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It’s a Wiggly, Wiggly Universe

Image of cosmic microwave background

Figure 1. The Cosmic Microwave Background as revealed by NASA’s WMAP satellite. This is a picture of the whole sky in microwaves, and shows the fluctuations of matter in the Universe only 400,000 years after the Big Bang. The sky is covered in little hot and cold spots of size ~1°, corresponding to the distance sound can travel in the early Universe. Image: NASA / WMAP Science Team

By Karl Glazebrook

A map of the universe as it existed six billion years ago is close to completion, and may provide new insights into the physics of dark energy.

The full text of this article can be purchased from Informit.

In the Beginning there was Light. But there was also Sound and Fury...

13.7 billion years ago our universe began in the Big Bang, when the whole of infinity was compressed to a singular point. While we do not yet understand the moment of singularity, cosmologists such as Stephen Hawking see that as their ultimate quest.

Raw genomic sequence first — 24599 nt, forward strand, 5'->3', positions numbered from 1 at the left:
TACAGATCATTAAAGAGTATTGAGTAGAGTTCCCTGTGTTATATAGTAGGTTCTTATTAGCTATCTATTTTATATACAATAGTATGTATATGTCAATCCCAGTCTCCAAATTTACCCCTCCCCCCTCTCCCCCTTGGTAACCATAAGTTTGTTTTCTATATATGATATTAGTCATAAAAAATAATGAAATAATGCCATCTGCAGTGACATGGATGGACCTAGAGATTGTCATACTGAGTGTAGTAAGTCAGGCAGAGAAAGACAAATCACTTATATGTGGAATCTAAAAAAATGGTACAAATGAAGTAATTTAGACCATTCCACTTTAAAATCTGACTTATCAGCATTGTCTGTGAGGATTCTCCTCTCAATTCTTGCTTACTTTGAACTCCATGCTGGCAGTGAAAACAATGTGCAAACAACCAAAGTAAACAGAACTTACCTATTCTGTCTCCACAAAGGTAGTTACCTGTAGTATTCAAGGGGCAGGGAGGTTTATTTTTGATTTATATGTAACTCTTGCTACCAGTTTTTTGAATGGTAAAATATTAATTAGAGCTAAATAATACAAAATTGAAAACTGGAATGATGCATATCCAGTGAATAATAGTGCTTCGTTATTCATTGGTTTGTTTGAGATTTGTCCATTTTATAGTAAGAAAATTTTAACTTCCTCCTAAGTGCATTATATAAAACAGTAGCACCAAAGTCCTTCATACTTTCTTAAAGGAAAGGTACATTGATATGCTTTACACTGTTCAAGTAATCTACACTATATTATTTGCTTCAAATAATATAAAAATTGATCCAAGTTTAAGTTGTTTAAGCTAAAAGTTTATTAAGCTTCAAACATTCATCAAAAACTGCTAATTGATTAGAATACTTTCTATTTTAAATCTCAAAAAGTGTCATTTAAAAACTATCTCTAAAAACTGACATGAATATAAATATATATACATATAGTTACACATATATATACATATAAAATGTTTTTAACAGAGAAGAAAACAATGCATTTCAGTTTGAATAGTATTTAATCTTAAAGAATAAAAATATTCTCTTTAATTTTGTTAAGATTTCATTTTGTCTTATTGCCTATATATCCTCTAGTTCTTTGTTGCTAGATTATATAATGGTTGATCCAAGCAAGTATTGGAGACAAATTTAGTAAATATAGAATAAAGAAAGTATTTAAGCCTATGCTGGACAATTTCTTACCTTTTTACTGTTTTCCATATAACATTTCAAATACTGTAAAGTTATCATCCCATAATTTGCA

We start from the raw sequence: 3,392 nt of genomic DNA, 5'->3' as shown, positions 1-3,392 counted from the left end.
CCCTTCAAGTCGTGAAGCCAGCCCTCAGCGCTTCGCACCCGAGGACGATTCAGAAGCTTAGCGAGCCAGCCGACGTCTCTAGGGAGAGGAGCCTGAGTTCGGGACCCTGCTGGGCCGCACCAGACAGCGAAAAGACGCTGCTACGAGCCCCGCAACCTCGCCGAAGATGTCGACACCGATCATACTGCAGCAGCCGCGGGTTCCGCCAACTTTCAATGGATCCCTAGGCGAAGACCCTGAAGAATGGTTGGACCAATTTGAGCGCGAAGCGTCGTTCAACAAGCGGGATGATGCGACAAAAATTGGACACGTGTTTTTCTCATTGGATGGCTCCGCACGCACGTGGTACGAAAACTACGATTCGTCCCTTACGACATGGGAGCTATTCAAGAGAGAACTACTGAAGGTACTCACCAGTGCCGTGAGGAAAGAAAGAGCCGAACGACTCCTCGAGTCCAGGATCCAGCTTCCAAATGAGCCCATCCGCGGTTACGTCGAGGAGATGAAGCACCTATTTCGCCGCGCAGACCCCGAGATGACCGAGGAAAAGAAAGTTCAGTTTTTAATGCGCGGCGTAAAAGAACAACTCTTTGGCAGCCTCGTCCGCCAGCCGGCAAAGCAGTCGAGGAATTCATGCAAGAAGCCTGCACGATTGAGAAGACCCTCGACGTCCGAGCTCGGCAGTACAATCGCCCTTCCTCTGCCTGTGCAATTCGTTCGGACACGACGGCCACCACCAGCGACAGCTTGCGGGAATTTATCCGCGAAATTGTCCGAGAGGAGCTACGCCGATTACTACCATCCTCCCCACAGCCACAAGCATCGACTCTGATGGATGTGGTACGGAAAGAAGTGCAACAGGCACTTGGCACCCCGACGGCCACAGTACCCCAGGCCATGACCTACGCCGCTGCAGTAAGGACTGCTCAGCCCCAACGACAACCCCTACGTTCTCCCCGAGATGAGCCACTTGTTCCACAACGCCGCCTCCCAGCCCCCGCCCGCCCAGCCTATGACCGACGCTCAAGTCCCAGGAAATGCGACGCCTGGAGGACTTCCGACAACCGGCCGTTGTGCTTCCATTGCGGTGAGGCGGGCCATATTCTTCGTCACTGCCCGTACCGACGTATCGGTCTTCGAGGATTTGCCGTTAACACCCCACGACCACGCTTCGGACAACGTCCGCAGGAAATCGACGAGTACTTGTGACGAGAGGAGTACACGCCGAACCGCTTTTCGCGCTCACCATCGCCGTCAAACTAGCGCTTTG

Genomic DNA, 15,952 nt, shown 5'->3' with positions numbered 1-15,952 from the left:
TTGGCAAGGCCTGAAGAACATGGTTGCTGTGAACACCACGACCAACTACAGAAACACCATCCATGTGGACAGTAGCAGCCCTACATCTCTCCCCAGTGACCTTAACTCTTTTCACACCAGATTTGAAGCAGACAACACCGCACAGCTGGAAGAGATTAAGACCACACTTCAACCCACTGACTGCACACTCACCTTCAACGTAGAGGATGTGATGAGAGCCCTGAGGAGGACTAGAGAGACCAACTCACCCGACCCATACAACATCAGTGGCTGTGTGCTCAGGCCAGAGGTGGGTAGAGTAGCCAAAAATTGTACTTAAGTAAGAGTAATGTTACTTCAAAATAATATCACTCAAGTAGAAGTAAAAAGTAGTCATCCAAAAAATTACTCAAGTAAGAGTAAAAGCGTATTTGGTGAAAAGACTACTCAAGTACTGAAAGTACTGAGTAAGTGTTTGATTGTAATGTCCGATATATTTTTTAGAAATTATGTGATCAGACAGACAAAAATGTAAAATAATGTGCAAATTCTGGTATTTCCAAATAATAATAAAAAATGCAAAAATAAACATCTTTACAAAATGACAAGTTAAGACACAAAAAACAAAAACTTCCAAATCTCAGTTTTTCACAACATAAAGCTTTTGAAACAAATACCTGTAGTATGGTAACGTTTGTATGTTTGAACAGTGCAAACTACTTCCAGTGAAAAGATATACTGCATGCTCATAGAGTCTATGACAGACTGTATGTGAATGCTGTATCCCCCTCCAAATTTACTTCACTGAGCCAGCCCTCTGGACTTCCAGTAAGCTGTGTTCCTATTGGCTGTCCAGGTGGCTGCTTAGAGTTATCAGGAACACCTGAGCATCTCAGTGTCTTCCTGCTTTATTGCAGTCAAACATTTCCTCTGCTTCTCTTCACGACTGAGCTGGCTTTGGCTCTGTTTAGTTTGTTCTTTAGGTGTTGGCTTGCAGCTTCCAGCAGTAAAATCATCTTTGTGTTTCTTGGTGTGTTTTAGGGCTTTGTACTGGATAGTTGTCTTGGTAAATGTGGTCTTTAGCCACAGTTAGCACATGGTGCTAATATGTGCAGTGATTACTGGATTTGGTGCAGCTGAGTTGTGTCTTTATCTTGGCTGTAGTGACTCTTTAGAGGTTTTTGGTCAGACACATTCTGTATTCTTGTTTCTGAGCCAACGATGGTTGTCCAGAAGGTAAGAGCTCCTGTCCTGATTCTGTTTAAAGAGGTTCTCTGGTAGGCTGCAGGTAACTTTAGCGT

But putting aside the first 10–32 seconds or so we think we understand the Big Bang pretty well. After all it was simple, almost entirely uniform and devoid of any structure except for tiny fluctuations. The physics of such a medium as it expands and cools can be described almost exactly.

It is from these fluctuations that the giant galaxies we see today grew, and we know our physical model of them is very accurate as we can observe them in fine detail in the Cosmic Microwave Background (Fig. 1). Although our map of the Cosmic Microwave Background looks random, it turns out that the magnitude of the random fluctuations is different on different scales. For example, 1° scales show much bigger fluctuations than larger or smaller scales. What causes these patterns?

The answer lies in the physics of sound, for the universe was not always a vacuum through which sound cannot propagate. For the first few hundred thousand years after the Big Bang it was very thick and dense, and acoustic waves in the density of matter would propagate...

The full text of this article can be purchased from Informit.

Karl Glazebrook is Professor of Astrophysics at Swinburne University, and a founding member and joint-leader of the WiggleZ survey (wigglez.swin.edu.au).